The Department of Defense Appropriations Act, 2010 (DDA), signed into law by President Obama on December 19, 2009, amended the COBRA subsidy in several important ways. The new law:
- Offers subsidized coverage to those workers involuntarily terminated through February 28, 2010, two months beyond the original expiration date of December 31, 2009.
- Extends the maximum subsidy period to 15 months (from 9 months) for all those eligible for the subsidy.
- Clarifies that the relevant event for determining subsidy eligibility is the date of termination, not the date of the loss of health coverage.
Notification of the new subsidy rules is generally required no later than February 17, 2010 but may be required before the end of January 2010 for certain individuals whose subsidized COBRA coverage expired prior to the DDA amendment.
As originally enacted, the American Recovery and Reinvestment Act of 2009 (ARRA) generally provided a 65% government subsidy for up to 9 months of the premiums paid for COBRA continuation coverage. To be an "assistance eligible individual" (AEI) and receive the 65% subsidy, an individual was required to (1) be an employee (or the qualified beneficiary of an employee) whose employment was involuntarily terminated between September 1, 2008, and December 31, 2009; (2) be eligible for COBRA continuation coverage; and (3) have elected COBRA coverage under the normal or special ARRA election rules (detailed in our February 20, 2009 Email Alert). Guidance from the Department of Labor (DOL) subsequently clarified that both the termination and the eligibility for COBRA coverage was required to occur between (and including) September 1, 2008, and December 31, 2009, in order for an AEI to qualify for the subsidy. Our prior email alerts on the COBRA subsidy are COBRA Subsidy Under ARRA and COBRA Subsidy Update: Notice Requirements and Other Recent Guidance.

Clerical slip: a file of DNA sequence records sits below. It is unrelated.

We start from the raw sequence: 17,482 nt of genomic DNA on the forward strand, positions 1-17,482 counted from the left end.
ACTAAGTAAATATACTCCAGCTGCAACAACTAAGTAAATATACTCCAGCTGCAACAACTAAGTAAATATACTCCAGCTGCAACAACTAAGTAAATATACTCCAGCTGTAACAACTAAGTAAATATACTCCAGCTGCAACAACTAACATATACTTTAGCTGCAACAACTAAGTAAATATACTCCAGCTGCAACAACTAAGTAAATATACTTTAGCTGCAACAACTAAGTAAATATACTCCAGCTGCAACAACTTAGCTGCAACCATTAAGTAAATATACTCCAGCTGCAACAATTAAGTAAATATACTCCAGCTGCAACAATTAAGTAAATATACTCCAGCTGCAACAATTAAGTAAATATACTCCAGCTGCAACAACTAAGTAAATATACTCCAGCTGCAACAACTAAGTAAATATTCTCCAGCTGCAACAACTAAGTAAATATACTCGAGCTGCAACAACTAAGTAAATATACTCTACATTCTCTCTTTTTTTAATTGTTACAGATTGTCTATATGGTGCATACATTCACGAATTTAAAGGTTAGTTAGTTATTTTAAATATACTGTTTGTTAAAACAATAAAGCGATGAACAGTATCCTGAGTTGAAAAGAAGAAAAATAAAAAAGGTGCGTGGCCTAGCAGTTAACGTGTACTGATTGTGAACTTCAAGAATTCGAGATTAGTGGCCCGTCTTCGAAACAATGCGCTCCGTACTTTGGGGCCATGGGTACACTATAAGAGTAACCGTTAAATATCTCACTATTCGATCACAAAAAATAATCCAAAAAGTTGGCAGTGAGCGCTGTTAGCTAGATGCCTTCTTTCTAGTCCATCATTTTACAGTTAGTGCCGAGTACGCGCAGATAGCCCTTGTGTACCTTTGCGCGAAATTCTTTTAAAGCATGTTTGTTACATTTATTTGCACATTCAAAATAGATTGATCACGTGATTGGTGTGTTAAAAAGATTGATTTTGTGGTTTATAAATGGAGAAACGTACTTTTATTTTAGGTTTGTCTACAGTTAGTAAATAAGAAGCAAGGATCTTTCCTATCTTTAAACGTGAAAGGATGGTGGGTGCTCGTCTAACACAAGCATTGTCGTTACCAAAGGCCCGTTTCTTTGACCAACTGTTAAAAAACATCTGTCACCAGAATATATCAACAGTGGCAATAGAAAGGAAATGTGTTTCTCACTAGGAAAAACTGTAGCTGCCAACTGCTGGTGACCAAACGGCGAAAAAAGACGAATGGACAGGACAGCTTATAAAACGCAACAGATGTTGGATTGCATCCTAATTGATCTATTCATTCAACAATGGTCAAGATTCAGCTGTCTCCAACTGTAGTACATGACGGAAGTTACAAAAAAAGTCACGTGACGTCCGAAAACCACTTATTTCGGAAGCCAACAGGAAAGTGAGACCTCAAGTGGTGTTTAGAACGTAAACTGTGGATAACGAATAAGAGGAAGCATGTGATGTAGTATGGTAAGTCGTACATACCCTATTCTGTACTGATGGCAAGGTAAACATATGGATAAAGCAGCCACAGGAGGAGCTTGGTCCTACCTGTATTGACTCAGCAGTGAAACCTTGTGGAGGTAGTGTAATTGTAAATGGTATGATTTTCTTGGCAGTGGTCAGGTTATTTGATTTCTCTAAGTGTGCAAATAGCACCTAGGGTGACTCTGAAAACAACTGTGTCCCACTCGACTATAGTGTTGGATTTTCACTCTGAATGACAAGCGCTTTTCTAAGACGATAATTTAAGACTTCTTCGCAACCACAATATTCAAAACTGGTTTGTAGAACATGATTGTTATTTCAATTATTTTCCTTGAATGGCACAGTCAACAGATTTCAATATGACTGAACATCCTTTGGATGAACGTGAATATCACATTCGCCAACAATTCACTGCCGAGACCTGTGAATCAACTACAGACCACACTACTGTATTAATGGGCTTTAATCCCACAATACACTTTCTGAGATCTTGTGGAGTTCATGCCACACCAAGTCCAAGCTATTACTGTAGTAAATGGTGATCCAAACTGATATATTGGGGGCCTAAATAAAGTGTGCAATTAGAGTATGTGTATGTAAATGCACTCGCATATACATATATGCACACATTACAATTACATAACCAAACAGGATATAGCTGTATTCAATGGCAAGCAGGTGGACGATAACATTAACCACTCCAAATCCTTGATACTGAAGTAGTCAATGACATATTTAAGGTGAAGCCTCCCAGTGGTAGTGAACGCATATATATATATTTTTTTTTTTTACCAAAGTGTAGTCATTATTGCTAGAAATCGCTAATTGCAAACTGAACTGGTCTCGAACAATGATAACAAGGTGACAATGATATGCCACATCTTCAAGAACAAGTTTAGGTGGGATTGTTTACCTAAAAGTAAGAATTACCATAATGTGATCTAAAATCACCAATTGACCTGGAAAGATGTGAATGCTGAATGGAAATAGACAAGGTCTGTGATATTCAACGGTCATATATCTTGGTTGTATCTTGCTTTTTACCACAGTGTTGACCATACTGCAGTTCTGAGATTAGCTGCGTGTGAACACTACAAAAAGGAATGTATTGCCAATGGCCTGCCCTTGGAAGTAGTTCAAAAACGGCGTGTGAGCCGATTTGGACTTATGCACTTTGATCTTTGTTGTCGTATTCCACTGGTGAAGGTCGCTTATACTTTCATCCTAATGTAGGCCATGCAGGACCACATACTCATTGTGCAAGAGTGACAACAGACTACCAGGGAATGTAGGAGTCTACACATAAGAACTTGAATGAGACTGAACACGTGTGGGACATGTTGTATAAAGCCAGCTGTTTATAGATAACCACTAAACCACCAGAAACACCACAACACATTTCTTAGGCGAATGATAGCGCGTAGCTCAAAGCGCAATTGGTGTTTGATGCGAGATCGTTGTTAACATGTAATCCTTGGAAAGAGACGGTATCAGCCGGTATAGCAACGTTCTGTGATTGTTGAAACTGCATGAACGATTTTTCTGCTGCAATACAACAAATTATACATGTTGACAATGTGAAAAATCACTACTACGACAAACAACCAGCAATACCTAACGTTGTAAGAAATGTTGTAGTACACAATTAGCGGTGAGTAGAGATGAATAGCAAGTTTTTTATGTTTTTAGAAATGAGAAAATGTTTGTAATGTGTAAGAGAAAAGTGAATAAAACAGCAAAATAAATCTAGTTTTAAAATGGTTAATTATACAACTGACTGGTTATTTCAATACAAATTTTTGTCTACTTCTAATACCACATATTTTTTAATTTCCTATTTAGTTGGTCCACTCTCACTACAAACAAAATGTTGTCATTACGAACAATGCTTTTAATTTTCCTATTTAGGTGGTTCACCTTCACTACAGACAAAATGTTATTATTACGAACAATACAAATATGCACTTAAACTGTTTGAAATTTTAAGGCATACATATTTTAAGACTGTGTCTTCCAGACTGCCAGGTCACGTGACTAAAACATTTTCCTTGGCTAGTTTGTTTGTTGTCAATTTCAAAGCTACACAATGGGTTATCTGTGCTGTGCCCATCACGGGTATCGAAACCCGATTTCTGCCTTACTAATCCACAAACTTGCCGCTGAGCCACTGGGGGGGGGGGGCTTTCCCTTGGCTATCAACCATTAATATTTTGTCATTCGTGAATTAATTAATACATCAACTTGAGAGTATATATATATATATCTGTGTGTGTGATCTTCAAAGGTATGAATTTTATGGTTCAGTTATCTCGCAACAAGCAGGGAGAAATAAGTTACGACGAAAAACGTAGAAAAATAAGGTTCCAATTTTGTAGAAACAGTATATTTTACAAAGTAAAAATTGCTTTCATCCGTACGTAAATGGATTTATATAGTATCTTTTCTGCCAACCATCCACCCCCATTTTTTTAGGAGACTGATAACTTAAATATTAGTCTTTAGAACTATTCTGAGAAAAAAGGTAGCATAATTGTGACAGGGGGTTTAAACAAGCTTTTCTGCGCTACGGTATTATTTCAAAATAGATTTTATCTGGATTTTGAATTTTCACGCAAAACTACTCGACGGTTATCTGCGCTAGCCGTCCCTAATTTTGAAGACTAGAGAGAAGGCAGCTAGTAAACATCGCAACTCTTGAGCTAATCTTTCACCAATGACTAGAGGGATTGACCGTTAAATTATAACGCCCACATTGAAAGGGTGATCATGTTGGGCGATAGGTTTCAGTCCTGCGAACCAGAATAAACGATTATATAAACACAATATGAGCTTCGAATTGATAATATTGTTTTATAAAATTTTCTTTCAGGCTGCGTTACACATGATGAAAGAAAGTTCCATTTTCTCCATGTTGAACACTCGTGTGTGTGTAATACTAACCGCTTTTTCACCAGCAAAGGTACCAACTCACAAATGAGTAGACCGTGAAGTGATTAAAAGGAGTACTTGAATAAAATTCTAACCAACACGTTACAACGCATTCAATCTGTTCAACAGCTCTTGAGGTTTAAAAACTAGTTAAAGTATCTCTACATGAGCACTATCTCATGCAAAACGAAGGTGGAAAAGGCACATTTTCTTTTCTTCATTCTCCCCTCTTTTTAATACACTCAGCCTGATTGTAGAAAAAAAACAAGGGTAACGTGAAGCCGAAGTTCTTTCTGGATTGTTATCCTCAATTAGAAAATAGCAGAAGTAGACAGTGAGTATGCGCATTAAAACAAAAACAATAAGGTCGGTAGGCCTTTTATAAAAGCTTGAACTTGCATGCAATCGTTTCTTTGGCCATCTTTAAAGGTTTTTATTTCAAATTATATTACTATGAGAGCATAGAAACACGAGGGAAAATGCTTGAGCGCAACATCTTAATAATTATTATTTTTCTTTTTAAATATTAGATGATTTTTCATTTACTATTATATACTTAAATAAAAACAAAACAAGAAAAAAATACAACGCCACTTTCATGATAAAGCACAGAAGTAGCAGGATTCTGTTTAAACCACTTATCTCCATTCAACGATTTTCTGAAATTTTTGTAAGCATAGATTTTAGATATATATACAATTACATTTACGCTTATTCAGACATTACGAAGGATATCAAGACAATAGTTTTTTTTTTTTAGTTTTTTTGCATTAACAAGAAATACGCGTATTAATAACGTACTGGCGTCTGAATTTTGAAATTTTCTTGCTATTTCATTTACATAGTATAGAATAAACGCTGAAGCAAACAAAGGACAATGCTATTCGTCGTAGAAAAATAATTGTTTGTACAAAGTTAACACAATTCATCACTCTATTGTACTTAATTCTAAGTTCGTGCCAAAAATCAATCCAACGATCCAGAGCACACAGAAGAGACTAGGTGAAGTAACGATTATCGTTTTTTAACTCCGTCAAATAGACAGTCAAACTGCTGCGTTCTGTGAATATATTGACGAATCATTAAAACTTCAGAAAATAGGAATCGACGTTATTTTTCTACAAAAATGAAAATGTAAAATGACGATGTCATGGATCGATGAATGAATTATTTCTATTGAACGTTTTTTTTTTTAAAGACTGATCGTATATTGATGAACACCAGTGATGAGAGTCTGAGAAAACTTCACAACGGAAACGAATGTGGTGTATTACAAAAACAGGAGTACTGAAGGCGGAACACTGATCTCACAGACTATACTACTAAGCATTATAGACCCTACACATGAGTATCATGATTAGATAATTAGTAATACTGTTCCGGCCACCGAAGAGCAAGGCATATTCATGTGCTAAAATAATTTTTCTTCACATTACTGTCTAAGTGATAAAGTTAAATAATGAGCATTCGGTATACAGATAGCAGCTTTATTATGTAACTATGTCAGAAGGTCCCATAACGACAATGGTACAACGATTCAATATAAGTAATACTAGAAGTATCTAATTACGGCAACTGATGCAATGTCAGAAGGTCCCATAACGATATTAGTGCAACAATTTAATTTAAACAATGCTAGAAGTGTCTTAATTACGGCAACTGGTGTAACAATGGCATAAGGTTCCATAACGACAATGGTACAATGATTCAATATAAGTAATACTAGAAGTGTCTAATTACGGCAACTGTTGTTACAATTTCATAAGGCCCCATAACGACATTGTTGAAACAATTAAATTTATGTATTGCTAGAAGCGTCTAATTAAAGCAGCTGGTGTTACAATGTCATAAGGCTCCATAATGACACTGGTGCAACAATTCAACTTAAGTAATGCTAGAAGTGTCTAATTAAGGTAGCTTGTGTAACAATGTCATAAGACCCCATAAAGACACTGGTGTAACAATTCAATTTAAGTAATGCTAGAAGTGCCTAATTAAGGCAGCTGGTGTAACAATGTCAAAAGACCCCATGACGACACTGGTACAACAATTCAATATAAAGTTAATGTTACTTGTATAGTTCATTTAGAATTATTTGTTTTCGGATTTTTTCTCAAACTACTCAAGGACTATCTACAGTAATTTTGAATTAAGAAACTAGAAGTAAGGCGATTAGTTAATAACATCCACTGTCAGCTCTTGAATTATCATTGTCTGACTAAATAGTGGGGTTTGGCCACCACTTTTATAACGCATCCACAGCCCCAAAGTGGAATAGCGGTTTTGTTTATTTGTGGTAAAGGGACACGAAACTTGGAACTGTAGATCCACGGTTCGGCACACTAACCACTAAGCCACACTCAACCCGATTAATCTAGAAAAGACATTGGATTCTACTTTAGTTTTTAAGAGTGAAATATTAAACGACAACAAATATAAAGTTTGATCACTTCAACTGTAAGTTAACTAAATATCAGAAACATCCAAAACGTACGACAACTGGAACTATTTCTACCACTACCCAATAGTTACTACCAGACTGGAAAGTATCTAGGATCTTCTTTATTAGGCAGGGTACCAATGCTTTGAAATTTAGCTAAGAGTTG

Changes to the COBRA Subsidy
The law as revised by the DDA now provides that an individual who is eligible for COBRA continuation coverage due to an involuntary termination between September 1, 2008 and February 28, 2010 (but does not necessarily lose health care coverage during that time) and timely elects COBRA coverage under the normal COBRA election procedure is eligible for the subsidy in the payment of COBRA premiums for a period of up to 15 months.
For those individuals who had received the subsidy for the maximum number of months before ARRA was amended, the law provides an extended grace period in which they may pay the 35% premium and retain their coverage. Such individuals have until February 17, 2010 or, if later, 30 days after they receive notice of the amendments, to make their premium payments. Individuals who paid 100% of the premium in December 2009 are eligible for a credit for future months of coverage or a reimbursement of the overpayment.
In addition to ARRA's existing notification requirements, certain new notices are required by the amended law. The DOL has stated that although some individuals may be entitled to multiple notices they may be provided with a single notice that includes all the required information so long as it is provided by the earliest day required. Updated model notices are available on the DOL website here.